Erin and I took a cruise vacation, from Seattle to Alaska and back. We had fun visiting glaciers, hiking along the water, watching for wildlife, and shopping in the towns. We also had one of the best date nights ever. Then we got COVID. But, first, a story from Provence.
In 2016, Erin and I celebrated our twentieth-anniversary in France, including a delightful stay in the seaside town of Cassis. On one of our last days there, Erin and I walked from Maison º9 into town and up the hill to Clos Sainte Magdeleine, a winery with beautiful oceanside vineyards that produce delicious white and rosé wines. When we got to the door of the shop, though, a sign announced that it was closed for the week but to pull the metal rod should you need the proprietor. I turned on my heels, disappointed and ready for the walk back.
Erin, better than me in so many ways, reached up and rang the bell. We waited.
A few minutes later, a young woman opened the door, explained that she was busy taking inventory, but she’d be happy to show us in, give a glass of wine, and sell us a few bottles.
Erin proved how good things can come to those who “ring the bell.” Ever since, that’s been the phrase we use in our family conversations to encourage our children to step up and seize the situation (with a knowing nod to my indecision).
Erin and I have traveled the globe together and with our children, but we long resisted the idea of taking a cruise. There’s no way I wanted to get norovirus or jostle with thousands at the buffet. But as Erin gets closer to her fiftieth birthday, and with only a few states left until she’s visited all 50 of them, she booked a family cruise to Alaska—for summer 2020! COVID canceled that cruise, but the cruise line wouldn’t refund the full fare, so we held onto the credits. When we learned the credits would expire later this year, Erin realized we would be on our own this summer as Anna was in nursing school, Malia would be a camp counselor, and Oliver would be at back-to-back sleep-away camps.
Erin decided to book the cruise, and so off we went on an evening flight to Seattle, unplugging from our work and the new-house project, hoping that Anna and Malia and Oliver would be safe and well for the week. My task had been to arrange a hotel room, but I nearly blew that, realizing a few days before departure that the reservation was off a week. The new reservation I made, correctly, was in the Hyatt Regency Seattle, and we woke on a Sunday morning with a glorious view to Mount Rainier. We enjoyed breakfast (and bought a couple of bottles of wine for the cruise) at Mr. West Café, and then hailed a taxi to the terminal where we joined the queue and eventually found our way to our stateroom on deck eight.
As the Odyssey of the Seas began the long sail north to Alaska, Erin and I enjoyed a champagne toast on our deck. For the next two days at sea, we walked and talked, relaxed in the sauna and steam room, read books, dressed up to go to dinner at the restaurants on board (one night a somewhat-molecular-gastronomy meal, another night good sushi!).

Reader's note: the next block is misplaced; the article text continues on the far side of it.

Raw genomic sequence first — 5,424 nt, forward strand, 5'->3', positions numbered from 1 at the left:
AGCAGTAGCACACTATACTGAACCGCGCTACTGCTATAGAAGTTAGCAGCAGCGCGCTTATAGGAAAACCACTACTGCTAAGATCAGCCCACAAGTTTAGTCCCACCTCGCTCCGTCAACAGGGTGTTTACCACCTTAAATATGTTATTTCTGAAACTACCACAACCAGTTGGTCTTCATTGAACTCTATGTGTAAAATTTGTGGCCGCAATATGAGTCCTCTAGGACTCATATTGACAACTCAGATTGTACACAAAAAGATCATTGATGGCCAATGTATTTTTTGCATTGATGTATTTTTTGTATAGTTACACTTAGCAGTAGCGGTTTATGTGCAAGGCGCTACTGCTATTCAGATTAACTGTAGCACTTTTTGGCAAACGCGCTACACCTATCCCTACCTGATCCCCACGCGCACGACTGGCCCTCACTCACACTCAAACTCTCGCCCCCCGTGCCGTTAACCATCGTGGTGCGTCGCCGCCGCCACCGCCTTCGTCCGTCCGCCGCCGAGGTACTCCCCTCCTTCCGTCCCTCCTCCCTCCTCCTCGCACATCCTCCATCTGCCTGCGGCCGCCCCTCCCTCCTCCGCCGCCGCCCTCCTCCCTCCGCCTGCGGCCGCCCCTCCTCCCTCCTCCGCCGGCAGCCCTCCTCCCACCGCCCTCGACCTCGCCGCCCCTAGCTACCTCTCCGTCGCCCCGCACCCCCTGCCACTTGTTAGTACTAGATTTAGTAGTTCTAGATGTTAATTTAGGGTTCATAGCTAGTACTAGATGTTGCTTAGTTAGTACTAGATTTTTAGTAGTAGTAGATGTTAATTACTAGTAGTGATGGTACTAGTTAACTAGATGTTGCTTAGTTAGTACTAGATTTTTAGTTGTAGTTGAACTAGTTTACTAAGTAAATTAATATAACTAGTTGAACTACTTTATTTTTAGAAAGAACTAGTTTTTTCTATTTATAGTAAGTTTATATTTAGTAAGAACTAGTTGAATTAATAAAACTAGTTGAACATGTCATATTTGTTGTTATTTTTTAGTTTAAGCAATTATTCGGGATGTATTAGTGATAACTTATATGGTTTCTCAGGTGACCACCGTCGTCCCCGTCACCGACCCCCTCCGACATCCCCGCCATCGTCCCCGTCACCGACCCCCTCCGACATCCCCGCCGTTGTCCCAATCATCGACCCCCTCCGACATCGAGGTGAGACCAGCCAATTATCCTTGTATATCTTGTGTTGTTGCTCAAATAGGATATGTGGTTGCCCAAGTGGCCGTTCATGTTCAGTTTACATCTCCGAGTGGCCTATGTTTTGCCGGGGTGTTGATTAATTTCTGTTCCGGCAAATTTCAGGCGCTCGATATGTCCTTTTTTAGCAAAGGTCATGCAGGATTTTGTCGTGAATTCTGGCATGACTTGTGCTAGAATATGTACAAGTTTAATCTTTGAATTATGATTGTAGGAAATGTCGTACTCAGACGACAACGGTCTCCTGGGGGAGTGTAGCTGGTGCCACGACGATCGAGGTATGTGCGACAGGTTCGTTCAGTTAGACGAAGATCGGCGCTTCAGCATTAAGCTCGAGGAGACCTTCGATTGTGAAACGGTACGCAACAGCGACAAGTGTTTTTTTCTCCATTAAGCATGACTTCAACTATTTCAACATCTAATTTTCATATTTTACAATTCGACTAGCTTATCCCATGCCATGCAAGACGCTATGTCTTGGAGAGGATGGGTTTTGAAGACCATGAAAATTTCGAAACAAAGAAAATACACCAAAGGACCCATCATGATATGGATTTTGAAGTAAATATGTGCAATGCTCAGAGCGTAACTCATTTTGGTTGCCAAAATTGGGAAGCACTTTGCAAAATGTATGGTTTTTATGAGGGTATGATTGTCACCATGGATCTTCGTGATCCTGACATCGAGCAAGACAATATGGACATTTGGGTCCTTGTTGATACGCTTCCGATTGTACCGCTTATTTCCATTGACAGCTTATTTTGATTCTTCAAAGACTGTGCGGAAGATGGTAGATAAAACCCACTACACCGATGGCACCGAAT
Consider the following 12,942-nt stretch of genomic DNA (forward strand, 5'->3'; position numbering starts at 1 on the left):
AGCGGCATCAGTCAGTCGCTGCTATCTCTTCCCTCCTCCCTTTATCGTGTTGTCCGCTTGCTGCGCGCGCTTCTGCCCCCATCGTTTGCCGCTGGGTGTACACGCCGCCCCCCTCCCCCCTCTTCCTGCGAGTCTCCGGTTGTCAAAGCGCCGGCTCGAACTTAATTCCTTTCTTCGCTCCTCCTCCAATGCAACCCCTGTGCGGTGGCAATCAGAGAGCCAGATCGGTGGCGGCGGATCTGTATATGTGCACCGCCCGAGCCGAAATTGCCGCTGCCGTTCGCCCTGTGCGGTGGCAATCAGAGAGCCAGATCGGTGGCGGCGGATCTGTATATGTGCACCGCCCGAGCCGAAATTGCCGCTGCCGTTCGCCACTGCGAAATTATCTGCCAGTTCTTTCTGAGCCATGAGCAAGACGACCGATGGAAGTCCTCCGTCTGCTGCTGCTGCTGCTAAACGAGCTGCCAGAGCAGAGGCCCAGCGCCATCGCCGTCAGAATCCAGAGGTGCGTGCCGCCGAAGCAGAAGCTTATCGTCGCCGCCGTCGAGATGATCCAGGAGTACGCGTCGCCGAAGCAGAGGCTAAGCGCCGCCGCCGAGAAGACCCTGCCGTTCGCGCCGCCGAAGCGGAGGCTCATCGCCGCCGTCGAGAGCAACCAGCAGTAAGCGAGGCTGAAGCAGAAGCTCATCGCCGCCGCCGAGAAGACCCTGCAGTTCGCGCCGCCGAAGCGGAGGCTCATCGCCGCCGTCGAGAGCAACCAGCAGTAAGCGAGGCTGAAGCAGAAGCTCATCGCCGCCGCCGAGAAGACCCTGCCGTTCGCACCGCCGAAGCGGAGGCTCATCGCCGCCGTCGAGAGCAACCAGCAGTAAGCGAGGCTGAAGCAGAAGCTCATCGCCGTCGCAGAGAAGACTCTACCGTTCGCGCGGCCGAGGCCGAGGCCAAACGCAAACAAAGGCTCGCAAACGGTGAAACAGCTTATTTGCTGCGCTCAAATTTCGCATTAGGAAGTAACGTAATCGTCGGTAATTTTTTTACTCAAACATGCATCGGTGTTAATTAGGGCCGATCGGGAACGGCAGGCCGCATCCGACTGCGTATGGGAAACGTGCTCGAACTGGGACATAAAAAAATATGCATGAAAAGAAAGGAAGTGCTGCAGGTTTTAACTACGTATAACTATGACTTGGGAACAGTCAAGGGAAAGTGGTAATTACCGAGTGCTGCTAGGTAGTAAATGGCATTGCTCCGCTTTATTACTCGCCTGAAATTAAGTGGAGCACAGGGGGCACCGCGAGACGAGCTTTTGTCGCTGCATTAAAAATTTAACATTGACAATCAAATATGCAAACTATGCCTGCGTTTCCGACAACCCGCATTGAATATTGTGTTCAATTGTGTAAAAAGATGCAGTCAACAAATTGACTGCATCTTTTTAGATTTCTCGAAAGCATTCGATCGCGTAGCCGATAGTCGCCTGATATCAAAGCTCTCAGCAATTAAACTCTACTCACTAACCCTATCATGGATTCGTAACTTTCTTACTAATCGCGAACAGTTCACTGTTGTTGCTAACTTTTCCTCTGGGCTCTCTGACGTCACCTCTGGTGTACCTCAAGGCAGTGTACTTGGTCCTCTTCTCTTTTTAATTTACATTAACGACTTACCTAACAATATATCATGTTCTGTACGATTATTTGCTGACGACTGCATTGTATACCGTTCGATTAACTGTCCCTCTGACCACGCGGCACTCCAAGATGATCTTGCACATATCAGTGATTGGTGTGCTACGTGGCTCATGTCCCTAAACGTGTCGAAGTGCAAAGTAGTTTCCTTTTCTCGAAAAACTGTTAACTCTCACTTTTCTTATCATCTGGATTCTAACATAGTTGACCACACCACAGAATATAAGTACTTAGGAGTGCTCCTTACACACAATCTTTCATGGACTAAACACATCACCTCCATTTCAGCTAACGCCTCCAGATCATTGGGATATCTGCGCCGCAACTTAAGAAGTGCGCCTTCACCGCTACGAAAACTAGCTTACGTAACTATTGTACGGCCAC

At our first stop, Icy Straight Point, we walked past the cruise companies’ center of activities and on into the village of Hoonah with plans to get lunch at the Fisherman’s Daughter. As we approached a group of Tlingit carvers working on a totem pole, Erin’s phone rang. Back in North Carolina, Oliver was about to be sent home from camp, sick with fevers (a counselor in his cabin left the previous day with COVID, and other campers were leaving with influenza). With reception in and out, Erin managed to make a plan and give instructions to Malia to get him home. We kept walking.
We were passing one home when a woman walked around to her SUV. She was holding an empty white board, her toddler and a German shepherd at her feet. We said hello, and she asked if we had plans for the day.
“I happen to have two spots left on our five o’clock whale watching tour,” she said.
Erin stepped toward her and rang the bell, the woman put down the white board without needing to write a thing, and a little later—after halibut tacos at Fisherman’s Daughter—we were on the Thor Too with the woman’s husband, Joardan, guiding us into the strait in search of whales. Over the next two hours, we observed humpback whales, seals and sea lions, and sea otters. At times the boat drifted silently. We waited, marveling at the scenery, and minutes later the sounds of a whale exhaling nearby would redirect our gaze to see the mist of the whale’s breath floating away, and then the tale flip up and slowly out of sight.